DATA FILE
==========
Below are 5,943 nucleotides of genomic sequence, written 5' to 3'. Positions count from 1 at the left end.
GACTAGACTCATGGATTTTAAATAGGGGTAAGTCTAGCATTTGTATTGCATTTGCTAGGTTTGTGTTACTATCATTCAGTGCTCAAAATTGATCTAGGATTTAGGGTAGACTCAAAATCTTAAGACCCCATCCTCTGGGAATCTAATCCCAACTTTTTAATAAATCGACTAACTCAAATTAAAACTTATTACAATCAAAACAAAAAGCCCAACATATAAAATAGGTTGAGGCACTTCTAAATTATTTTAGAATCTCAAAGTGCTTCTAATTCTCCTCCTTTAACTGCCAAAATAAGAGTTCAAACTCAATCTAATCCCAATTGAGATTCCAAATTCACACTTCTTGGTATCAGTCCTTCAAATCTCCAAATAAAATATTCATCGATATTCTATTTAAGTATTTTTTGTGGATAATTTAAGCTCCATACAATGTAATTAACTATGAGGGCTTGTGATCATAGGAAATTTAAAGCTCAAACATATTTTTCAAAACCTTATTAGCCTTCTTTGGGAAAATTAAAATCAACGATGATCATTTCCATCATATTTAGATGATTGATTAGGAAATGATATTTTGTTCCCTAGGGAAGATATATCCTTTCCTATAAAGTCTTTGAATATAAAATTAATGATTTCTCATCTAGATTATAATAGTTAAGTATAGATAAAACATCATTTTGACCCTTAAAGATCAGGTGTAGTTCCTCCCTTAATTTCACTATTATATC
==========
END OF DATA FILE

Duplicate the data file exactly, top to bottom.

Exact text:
Below are 5,943 nucleotides of genomic sequence, written 5' to 3'. Positions count from 1 at the left end.
GACTAGACTCATGGATTTTAAATAGGGGTAAGTCTAGCATTTGTATTGCATTTGCTAGGTTTGTGTTACTATCATTCAGTGCTCAAAATTGATCTAGGATTTAGGGTAGACTCAAAATCTTAAGACCCCATCCTCTGGGAATCTAATCCCAACTTTTTAATAAATCGACTAACTCAAATTAAAACTTATTACAATCAAAACAAAAAGCCCAACATATAAAATAGGTTGAGGCACTTCTAAATTATTTTAGAATCTCAAAGTGCTTCTAATTCTCCTCCTTTAACTGCCAAAATAAGAGTTCAAACTCAATCTAATCCCAATTGAGATTCCAAATTCACACTTCTTGGTATCAGTCCTTCAAATCTCCAAATAAAATATTCATCGATATTCTATTTAAGTATTTTTTGTGGATAATTTAAGCTCCATACAATGTAATTAACTATGAGGGCTTGTGATCATAGGAAATTTAAAGCTCAAACATATTTTTCAAAACCTTATTAGCCTTCTTTGGGAAAATTAAAATCAACGATGATCATTTCCATCATATTTAGATGATTGATTAGGAAATGATATTTTGTTCCCTAGGGAAGATATATCCTTTCCTATAAAGTCTTTGAATATAAAATTAATGATTTCTCATCTAGATTATAATAGTTAAGTATAGATAAAACATCATTTTGACCCTTAAAGATCAGGTGTAGTTCCTCCCTTAATTTCACTATTATATC